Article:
Janesville73°

A crude reality

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Kathleen Parker
August 2, 2009
— What’s in a name? A bit of deception when it comes to the American Clean Energy and Security Act.
A more accurate title might be: the American Clean Energy and Less Security Act.

To get to the bottom of what’s wrong with the 1,400-page energy bill passed by the House of Representatives, you have to dig deeper than Canada’s tar sands. And what you find there is just as sludgy—and taxing to process.


Crudely refined: The greener we are, the less secure we’re likely to be.


Meaning, we either can be green or we can be less dependent on oil from terrorist-sponsoring states. But under the current energy bill, we can’t be both.

Put another way: The more we cap our carbon, the happier the Saudis are. That’s because most Middle Eastern crude is more easily accessible and requires less processing than what we and our friendlier neighbors can produce.


If you don’t know this, it’s because beer summits are more fun than math. Herewith, a short course for word people.


Basically, the energy bill focuses primarily on stationary sources of CO2 emissions (power and manufacturing plants) and would do little to address mobile sources of emissions, i.e. transportation.


Since virtually all U.S. stationary sources use domestic energy—coal, natural gas, nuclear, wind, solar, biomass, etc.—the energy bill would do almost nothing about reducing oil or gasoline imports. Foreign sources provide about 70 percent of the oil used in refining gasoline and diesel.


In fact, new restrictions and associated costs would likely mean that we’d be going to foreign suppliers for oil more often rather than less.


The only way to be less dependent, obviously, is to produce as much domestic oil as possible. But even if drilling were allowed in the Arctic National Wildlife Refuge, for example, the cost of retrieving and processing the oil could be prohibitive under new cap-and-trade restrictions.


The Waxman-Markey bill, as the legislation is more commonly known, would require the United States to reduce carbon emissions to 17 percent below 2005 levels by 2020 and 83 percent below by 2050. As a Prius-driving, pro-seal, recycling, organic vegetarian, I’m heavily tilted toward saving the planet. But we probably ought not to pretend that this bill would make us more secure by reducing dependence on foreign sources.


Even Canada’s crude creates problems under the new proposed restrictions while seeming to solve others. As Matt Schlapp, a veteran of energy policy debates and former White House political director, describes it, Canada’s oil is a sludge that borders on solid, which makes it difficult to refine:


“Let’s just say the days of Jed Clampett are gone. You don’t just stumble across oil anymore. The easy stuff is gone.”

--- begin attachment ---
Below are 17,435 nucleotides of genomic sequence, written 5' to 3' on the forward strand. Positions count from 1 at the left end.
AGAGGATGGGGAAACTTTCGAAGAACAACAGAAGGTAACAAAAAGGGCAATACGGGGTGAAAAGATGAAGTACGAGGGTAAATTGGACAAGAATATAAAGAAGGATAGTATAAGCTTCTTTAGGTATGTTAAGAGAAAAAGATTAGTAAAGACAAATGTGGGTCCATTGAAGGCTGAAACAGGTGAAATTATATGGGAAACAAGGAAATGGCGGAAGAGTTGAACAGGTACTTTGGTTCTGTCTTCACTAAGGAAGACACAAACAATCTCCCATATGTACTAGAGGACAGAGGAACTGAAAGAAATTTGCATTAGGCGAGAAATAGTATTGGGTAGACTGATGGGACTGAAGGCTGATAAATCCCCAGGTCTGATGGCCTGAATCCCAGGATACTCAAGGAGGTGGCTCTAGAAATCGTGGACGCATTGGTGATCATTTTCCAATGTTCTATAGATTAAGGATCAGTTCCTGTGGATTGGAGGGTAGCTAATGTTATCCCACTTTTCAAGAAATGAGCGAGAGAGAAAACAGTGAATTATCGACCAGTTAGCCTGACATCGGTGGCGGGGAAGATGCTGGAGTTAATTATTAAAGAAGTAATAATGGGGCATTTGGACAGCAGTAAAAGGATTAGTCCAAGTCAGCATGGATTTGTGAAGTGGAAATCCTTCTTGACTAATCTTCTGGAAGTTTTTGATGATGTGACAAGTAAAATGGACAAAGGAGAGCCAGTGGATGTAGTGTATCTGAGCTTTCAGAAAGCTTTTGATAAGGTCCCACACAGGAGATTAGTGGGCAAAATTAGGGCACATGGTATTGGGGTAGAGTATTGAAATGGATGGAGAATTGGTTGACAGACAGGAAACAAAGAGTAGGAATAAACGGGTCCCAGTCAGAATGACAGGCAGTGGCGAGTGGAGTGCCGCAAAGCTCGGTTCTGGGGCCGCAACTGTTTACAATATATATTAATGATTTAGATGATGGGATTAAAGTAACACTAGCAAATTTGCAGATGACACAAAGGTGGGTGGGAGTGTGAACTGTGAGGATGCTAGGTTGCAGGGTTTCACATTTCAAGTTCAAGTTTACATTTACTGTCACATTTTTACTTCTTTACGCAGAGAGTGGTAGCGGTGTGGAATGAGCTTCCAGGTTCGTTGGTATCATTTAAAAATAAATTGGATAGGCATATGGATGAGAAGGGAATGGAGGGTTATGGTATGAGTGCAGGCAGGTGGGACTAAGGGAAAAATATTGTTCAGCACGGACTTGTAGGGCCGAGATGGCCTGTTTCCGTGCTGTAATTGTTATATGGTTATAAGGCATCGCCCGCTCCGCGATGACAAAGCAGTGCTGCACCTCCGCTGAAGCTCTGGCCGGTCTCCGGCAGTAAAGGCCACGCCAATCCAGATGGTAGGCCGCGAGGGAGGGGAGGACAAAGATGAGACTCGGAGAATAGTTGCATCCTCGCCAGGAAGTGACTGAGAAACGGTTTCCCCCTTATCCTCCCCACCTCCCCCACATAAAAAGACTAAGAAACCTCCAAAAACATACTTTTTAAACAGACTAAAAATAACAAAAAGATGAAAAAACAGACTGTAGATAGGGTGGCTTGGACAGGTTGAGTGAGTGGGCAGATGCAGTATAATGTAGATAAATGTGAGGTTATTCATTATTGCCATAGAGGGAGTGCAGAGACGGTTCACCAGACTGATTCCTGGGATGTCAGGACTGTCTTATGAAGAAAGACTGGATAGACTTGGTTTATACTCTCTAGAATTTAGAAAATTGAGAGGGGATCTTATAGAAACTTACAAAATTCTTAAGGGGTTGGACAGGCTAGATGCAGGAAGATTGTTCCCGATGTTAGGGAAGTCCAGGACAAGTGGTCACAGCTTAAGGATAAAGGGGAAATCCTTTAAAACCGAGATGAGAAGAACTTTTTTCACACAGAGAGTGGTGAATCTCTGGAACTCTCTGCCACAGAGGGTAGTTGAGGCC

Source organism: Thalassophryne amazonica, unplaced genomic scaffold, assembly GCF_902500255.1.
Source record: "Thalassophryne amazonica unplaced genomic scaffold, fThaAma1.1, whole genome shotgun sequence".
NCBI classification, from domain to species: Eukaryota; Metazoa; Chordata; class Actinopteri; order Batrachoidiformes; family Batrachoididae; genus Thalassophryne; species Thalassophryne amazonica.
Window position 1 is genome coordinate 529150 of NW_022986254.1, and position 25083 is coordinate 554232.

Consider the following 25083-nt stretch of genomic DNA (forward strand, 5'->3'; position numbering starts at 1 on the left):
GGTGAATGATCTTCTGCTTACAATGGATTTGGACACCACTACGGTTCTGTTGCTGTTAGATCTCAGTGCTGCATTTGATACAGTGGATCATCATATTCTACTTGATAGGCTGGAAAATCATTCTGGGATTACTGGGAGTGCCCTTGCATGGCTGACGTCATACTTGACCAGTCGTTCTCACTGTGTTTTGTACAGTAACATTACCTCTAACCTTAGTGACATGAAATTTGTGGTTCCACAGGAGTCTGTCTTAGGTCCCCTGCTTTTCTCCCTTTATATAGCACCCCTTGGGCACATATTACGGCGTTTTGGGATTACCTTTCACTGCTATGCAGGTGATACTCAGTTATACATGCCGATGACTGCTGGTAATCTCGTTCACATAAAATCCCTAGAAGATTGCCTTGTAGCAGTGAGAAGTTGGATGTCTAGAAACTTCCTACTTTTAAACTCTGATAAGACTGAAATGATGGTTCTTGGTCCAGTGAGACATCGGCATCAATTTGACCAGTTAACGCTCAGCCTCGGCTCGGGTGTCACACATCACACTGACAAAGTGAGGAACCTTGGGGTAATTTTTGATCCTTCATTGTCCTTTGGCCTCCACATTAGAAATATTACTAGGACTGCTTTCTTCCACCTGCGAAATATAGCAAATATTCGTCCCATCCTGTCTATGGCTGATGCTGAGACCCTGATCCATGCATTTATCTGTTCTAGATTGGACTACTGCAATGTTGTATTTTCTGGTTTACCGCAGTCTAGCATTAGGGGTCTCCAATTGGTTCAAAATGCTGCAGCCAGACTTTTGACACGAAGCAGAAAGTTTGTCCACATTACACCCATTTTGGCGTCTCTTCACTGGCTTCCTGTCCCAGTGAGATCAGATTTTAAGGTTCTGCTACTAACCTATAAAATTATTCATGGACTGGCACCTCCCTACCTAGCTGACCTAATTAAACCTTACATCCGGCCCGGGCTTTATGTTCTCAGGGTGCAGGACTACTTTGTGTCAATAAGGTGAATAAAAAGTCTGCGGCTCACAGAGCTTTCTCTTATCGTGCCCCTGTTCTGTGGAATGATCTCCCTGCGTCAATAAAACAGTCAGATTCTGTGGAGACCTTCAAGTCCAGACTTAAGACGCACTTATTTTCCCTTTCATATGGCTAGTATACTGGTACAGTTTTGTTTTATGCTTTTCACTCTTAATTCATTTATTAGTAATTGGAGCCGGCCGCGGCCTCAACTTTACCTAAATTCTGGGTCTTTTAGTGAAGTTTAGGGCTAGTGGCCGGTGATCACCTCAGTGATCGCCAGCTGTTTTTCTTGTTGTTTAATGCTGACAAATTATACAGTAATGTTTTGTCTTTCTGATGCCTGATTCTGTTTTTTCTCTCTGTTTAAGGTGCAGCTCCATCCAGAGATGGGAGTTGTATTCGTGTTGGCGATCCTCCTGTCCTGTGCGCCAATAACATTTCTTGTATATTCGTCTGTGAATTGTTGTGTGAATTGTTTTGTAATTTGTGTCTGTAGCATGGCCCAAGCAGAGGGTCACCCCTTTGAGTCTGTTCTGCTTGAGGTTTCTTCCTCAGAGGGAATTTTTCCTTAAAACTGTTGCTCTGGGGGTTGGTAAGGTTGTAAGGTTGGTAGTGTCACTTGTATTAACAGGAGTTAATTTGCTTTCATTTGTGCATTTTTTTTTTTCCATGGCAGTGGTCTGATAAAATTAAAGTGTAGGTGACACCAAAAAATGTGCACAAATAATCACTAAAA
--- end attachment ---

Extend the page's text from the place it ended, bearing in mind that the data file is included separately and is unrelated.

To refine Canadian muck to a usable form that would meet new emissions standards would require extensive processing that carries its own CO2 freight. Because Saudi crude is easier to get to, it’s more attractive in a world where carbon is expensive.


“We’re giving the Saudis an advantage, in other words,” says Schlapp. “Why would we want to do that?”


Meanwhile, the transportation issues remain largely unaddressed. The extent to which oil and gasoline imports do decline in coming years wouldn’t be a function of the Waxman-Markey bill but will be thanks to initiatives begun by George W. Bush and implemented by Barack Obama, according to C. Boyden Gray, former ambassador to the European Union and pro-ethanol “green” Republican, who served under Bush 41 as special envoy for Eurasian energy.

One, the so-called CAFE (corporate average fuel economy) legislation, raised auto mileage standards by about 30 percent. Bush 43 also pushed through energy legislation in 2005 and 2007 that requires the blending of 36 billion gallons of biofuels in the transport sector—or about 20 percent of total liquid fuel consumption.


“These measures should significantly reduce oil imports,” says Gray. “But both CAFE and the biofuel legislation predate Waxman-Markey and would achieve much of the import-reduction security goals publicly associated with Waxman-Markey.”


Although the bill would put refined gasoline consumption under the cap along with coal, natural gas, etc., the baseline for counting reductions is 2003. The reductions in oil consumption already required by the CAFE and biofuels bills may exceed for many years the requirements of Waxman-Markey.


In other words, it’s not clear what more the oil industry would have to do under Waxman-Markey than is already happening. Waxman-Markey has many commendable elements, but increased energy security can’t legitimately be counted as one of them.


Now about that beer summit.


Kathleen Parker is a columnist for the Orlando Sentinel. Her e-mail address is kparker@washpost.com.

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